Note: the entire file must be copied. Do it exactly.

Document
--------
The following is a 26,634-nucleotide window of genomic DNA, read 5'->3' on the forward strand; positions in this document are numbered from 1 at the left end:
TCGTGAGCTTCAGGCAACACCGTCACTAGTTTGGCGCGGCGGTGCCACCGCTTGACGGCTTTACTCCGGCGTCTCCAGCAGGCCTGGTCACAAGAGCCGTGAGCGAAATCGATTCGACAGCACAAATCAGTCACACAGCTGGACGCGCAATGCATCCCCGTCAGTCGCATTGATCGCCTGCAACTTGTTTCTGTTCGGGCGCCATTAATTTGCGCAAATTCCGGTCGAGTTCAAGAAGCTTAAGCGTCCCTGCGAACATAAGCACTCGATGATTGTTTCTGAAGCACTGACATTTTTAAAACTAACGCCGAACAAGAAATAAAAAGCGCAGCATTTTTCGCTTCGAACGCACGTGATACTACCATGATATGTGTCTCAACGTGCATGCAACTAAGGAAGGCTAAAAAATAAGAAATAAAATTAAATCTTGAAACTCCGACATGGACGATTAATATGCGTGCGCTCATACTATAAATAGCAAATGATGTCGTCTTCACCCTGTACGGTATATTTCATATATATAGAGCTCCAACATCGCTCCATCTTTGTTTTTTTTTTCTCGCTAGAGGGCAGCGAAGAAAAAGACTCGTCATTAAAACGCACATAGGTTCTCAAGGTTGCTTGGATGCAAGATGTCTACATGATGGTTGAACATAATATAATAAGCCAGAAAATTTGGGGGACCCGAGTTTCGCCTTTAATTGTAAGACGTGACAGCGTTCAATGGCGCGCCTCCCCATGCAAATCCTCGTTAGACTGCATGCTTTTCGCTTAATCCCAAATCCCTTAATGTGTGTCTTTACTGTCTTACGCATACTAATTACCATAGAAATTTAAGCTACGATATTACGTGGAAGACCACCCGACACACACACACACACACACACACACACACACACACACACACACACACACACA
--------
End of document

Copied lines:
The following is a 26,634-nucleotide window of genomic DNA, read 5'->3' on the forward strand; positions in this document are numbered from 1 at the left end:
TCGTGAGCTTCAGGCAACACCGTCACTAGTTTGGCGCGGCGGTGCCACCGCTTGACGGCTTTACTCCGGCGTCTCCAGCAGGCCTGGTCACAAGAGCCGTGAGCGAAATCGATTCGACAGCACAAATCAGTCACACAGCTGGACGCGCAATGCATCCCCGTCAGTCGCATTGATCGCCTGCAACTTGTTTCTGTTCGGGCGCCATTAATTTGCGCAAATTCCGGTCGAGTTCAAGAAGCTTAAGCGTCCCTGCGAACATAAGCACTCGATGATTGTTTCTGAAGCACTGACATTTTTAAAACTAACGCCGAACAAGAAATAAAAAGCGCAGCATTTTTCGCTTCGAACGCACGTGATACTACCATGATATGTGTCTCAACGTGCATGCAACTAAGGAAGGCTAAAAAATAAGAAATAAAATTAAATCTTGAAACTCCGACATGGACGATTAATATGCGTGCGCTCATACTATAAATAGCAAATGATGTCGTCTTCACCCTGTACGGTATATTTCATATATATAGAGCTCCAACATCGCTCCATCTTTGTTTTTTTTTTCTCGCTAGAGGGCAGCGAAGAAAAAGACTCGTCATTAAAACGCACATAGGTTCTCAAGGTTGCTTGGATGCAAGATGTCTACATGATGGTTGAACATAATATAATAAGCCAGAAAATTTGGGGGACCCGAGTTTCGCCTTTAATTGTAAGACGTGACAGCGTTCAATGGCGCGCCTCCCCATGCAAATCCTCGTTAGACTGCATGCTTTTCGCTTAATCCCAAATCCCTTAATGTGTGTCTTTACTGTCTTACGCATACTAATTACCATAGAAATTTAAGCTACGATATTACGTGGAAGACCACCCGACACACACACACACACACACACACACACACACACACACACACACACACACACA